This example shows three of the 19 ways to compute the exponential of a matrix.

For background on the computation of matrix exponentials, see "Nineteen dubious ways to compute the exponential of a matrix, twenty-five years later," SIAM Review 45, 3-49, 2003.

The Pseudospectra Gateway is also highly recommended. The web site is:

A = [0 1 2; 0.5 0 1; 2 1 0] Asave = A;

A = 0 1.0000 2.0000 0.5000 0 1.0000 2.0000 1.0000 0

`expmdemo1`

is an implementation of algorithm 11.3.1 in Golub and Van Loan, Matrix Computations, 3rd edition.

% Scale A by power of 2 so that its norm is < 1/2 . [f,e] = log2(norm(A,'inf')); s = max(0,e+1); A = A/2^s; % Pade approximation for exp(A) X = A; c = 1/2; E = eye(size(A)) + c*A; D = eye(size(A)) - c*A; q = 6; p = 1; for k = 2:q c = c * (q-k+1) / (k*(2*q-k+1)); X = A*X; cX = c*X; E = E + cX; if p D = D + cX; else D = D - cX; end p = ~p; end E = D\E; % Undo scaling by repeated squaring for k = 1:s E = E*E; end E1 = E

E1 = 5.3091 4.0012 5.5778 2.8088 2.8845 3.1930 5.1737 4.0012 5.7132

`expmdemo2`

uses the classic definition for the matrix exponential. As a practical numerical method, this is slow and inaccurate if `norm(A)`

is too large.

A = Asave; % Taylor series for exp(A) E = zeros(size(A)); F = eye(size(A)); k = 1; while norm(E+F-E,1) > 0 E = E + F; F = A*F/k; k = k+1; end E2 = E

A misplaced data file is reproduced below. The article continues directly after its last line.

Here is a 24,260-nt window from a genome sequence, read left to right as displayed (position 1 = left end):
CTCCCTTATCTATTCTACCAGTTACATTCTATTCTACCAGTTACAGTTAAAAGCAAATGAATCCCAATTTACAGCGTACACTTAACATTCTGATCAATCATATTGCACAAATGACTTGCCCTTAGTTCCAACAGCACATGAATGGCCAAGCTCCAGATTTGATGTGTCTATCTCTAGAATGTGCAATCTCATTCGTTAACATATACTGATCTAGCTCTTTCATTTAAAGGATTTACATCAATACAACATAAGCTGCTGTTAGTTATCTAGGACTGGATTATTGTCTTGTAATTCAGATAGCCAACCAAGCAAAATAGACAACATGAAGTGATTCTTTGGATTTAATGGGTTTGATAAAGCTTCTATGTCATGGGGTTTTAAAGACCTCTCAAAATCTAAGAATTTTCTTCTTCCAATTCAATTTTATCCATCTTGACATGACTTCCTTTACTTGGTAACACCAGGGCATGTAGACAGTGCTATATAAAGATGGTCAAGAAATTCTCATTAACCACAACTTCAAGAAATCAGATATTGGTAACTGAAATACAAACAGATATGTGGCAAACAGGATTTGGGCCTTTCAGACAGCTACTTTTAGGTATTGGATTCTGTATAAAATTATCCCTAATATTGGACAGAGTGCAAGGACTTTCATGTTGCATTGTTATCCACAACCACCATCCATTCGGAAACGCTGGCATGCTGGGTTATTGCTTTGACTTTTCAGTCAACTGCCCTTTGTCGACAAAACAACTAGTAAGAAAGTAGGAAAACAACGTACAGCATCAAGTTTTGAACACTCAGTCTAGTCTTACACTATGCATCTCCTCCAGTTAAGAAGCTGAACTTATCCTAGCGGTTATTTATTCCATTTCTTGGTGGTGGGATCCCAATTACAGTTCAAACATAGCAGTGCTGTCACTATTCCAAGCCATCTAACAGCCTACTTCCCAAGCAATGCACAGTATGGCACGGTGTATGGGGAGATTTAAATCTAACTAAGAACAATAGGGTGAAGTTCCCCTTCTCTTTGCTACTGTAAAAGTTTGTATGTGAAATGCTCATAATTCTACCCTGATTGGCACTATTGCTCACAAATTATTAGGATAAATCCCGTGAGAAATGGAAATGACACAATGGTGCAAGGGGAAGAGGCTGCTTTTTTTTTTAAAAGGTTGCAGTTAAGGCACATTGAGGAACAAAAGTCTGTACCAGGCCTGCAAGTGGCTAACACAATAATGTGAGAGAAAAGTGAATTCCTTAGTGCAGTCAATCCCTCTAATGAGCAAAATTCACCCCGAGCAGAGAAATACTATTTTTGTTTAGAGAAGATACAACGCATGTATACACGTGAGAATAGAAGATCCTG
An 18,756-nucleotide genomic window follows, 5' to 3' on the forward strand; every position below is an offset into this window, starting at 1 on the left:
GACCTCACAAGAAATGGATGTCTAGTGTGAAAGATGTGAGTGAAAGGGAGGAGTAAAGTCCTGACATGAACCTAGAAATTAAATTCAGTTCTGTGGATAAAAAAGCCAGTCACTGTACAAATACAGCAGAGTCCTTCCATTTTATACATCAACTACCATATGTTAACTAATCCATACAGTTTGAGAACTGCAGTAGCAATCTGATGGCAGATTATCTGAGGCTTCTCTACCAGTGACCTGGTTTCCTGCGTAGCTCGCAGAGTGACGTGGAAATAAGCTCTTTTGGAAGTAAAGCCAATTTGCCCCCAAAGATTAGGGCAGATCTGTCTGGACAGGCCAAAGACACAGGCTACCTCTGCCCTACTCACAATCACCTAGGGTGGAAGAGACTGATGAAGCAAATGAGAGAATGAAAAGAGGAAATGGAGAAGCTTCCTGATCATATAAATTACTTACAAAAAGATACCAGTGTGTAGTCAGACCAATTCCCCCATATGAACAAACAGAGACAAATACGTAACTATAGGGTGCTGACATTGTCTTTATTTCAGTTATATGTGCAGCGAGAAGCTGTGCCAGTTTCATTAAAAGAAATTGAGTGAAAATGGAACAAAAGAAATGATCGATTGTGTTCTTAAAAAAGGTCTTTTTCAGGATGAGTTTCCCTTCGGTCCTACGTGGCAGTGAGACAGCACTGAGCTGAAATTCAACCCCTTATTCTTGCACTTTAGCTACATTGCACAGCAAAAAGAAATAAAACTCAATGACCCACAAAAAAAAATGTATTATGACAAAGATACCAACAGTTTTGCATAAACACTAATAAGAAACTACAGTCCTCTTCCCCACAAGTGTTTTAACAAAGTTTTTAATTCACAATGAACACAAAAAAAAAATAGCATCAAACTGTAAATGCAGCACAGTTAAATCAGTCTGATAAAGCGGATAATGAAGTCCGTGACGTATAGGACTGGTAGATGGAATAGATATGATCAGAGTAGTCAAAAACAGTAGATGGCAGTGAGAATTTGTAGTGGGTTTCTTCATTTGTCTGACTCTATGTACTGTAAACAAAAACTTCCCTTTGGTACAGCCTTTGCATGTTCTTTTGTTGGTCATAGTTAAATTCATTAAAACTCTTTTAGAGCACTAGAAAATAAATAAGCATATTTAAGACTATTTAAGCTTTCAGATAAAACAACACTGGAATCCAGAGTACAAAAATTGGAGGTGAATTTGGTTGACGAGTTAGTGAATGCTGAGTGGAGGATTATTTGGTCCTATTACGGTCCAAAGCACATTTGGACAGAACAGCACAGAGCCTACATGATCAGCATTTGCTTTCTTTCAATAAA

E2 = 5.3091 4.0012 5.5778 2.8088 2.8845 3.1930 5.1737 4.0012 5.7132

`expmdemo3`

assumes that the matrix has a full set of eigenvectors. As a practical numerical method, the accuracy is determined by the condition of the eigenvector matrix.

A = Asave; [V,D] = eig(A); E = V * diag(exp(diag(D))) / V; E3 = E

E3 = 5.3091 4.0012 5.5778 2.8088 2.8845 3.1930 5.1737 4.0012 5.7132

For this matrix, they all do equally well.

E = expm(Asave); err1 = E - E1 err2 = E - E2 err3 = E - E3

err1 = 1.0e-14 * 0.3553 0.1776 0.0888 0.0888 0.1332 -0.0444 0 0 -0.2665 err2 = 1.0e-14 * 0 0 -0.1776 -0.0444 0 -0.0888 0.1776 0 0.0888 err3 = 1.0e-13 * -0.0799 -0.0444 -0.0622 -0.0622 -0.0488 -0.0933 -0.0711 -0.0533 -0.1066

Here is a matrix where the terms in the Taylor series become very large before they go to zero. Consequently, `expmdemo2`

fails.

A = [-147 72; -192 93]; E1 = expmdemo1(A) E2 = expmdemo2(A) E3 = expmdemo3(A)

E1 = -0.0996 0.0747 -0.1991 0.1494 E2 = 1.0e+06 * -1.1985 -0.5908 -2.7438 -2.0442 E3 = -0.0996 0.0747 -0.1991 0.1494

Here is a matrix that does not have a full set of eigenvectors. Consequently, `expmdemo3`

fails.

A = [-1 1; 0 -1]; E1 = expmdemo1(A) E2 = expmdemo2(A) E3 = expmdemo3(A)

E1 = 0.3679 0.3679 0 0.3679 E2 = 0.3679 0.3679 0 0.3679 E3 = 0.3679 0 0 0.3679

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